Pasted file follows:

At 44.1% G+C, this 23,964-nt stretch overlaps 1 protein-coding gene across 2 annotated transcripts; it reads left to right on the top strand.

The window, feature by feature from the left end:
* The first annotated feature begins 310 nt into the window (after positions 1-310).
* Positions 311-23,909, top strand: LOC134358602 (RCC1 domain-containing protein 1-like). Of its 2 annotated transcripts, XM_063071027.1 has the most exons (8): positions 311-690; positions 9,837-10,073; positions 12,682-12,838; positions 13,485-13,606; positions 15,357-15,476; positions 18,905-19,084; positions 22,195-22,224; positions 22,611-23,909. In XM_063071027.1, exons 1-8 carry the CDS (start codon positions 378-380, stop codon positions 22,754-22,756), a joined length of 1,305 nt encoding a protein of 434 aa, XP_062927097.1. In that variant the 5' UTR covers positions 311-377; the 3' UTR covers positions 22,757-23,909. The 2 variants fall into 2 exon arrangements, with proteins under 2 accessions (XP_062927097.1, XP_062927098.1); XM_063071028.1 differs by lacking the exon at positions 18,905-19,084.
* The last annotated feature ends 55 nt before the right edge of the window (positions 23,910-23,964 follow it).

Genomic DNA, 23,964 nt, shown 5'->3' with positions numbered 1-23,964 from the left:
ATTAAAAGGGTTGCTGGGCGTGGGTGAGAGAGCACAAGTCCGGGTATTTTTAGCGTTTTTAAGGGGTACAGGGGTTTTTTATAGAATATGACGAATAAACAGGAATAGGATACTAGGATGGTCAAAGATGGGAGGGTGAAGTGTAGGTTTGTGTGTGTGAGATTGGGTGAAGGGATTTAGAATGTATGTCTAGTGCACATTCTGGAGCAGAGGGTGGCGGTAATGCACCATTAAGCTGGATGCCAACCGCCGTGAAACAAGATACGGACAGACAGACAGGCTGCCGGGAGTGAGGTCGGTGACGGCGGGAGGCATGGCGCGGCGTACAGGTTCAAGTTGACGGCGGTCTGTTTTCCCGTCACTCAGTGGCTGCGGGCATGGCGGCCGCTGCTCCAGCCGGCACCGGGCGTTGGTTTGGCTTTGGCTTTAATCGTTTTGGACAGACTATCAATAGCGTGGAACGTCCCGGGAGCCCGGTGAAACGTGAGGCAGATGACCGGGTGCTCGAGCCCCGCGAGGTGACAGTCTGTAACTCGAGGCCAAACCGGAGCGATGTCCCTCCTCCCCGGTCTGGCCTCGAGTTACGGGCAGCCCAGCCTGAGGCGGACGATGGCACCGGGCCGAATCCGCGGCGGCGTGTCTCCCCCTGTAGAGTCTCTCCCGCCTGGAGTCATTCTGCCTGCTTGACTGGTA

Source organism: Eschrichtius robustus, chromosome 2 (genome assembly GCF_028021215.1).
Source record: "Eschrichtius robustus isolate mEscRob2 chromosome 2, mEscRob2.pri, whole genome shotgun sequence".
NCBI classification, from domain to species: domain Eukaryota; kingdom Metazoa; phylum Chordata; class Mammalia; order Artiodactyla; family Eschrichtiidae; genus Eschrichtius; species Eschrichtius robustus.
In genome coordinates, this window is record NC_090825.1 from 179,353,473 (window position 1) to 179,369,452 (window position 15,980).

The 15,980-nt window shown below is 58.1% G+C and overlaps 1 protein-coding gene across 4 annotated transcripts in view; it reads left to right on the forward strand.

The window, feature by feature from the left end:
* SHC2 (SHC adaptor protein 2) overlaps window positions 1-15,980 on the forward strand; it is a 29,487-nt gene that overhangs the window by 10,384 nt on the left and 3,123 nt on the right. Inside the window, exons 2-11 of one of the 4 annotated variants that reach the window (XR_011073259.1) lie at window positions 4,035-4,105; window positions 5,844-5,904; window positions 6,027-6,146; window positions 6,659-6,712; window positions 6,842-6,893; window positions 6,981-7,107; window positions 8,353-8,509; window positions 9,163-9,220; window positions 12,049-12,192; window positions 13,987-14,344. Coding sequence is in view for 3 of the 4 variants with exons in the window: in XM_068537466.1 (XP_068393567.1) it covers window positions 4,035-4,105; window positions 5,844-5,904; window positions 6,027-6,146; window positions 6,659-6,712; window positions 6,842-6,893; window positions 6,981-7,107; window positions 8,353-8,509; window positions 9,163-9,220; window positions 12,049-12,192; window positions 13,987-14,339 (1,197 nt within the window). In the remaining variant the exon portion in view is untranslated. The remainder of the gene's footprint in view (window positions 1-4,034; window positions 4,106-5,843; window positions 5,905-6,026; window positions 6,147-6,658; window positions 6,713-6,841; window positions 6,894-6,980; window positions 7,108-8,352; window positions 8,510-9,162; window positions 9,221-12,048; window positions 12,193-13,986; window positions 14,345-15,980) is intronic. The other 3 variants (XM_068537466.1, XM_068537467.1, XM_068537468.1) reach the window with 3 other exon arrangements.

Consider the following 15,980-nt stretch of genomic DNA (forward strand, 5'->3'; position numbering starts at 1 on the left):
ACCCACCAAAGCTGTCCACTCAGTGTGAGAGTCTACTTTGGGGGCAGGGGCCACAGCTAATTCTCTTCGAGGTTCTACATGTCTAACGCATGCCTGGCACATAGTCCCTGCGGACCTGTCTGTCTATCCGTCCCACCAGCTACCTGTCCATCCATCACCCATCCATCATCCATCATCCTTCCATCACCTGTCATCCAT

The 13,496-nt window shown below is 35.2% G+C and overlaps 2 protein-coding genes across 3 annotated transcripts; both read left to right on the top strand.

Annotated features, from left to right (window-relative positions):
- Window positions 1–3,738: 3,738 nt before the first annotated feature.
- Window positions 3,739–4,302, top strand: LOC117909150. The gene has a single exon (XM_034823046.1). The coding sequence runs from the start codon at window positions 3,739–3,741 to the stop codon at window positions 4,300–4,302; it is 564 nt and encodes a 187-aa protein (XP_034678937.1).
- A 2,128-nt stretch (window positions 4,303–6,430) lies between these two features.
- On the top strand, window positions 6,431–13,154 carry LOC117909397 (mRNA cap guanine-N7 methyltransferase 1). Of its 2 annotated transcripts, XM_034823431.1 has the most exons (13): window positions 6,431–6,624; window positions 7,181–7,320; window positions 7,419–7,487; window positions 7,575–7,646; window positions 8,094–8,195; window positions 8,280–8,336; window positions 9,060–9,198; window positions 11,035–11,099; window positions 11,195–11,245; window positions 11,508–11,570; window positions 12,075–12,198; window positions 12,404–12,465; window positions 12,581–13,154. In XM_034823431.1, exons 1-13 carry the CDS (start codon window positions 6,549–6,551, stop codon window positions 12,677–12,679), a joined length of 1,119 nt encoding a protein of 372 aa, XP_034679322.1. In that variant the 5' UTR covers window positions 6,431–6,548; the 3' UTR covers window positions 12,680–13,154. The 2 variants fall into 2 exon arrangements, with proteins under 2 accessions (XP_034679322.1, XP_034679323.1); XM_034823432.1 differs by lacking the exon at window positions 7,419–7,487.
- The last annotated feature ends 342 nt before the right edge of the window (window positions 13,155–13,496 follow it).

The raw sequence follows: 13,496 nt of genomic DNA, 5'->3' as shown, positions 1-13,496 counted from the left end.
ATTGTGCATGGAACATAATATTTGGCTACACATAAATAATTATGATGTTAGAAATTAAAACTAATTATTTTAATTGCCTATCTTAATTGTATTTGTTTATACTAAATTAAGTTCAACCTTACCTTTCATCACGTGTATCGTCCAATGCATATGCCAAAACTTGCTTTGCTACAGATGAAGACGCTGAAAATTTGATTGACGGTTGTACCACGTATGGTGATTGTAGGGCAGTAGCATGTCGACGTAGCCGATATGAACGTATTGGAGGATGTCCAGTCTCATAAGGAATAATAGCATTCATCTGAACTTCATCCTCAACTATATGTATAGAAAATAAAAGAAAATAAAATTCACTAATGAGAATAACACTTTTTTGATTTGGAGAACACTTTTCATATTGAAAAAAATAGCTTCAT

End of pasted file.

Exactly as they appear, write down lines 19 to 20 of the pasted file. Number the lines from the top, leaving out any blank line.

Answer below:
- Window positions 1–3,738: 3,738 nt before the first annotated feature.
- Window positions 3,739–4,302, top strand: LOC117909150. The gene has a single exon (XM_034823046.1). The coding sequence runs from the start codon at window positions 3,739–3,741 to the stop codon at window positions 4,300–4,302; it is 564 nt and encodes a 187-aa protein (XP_034678937.1).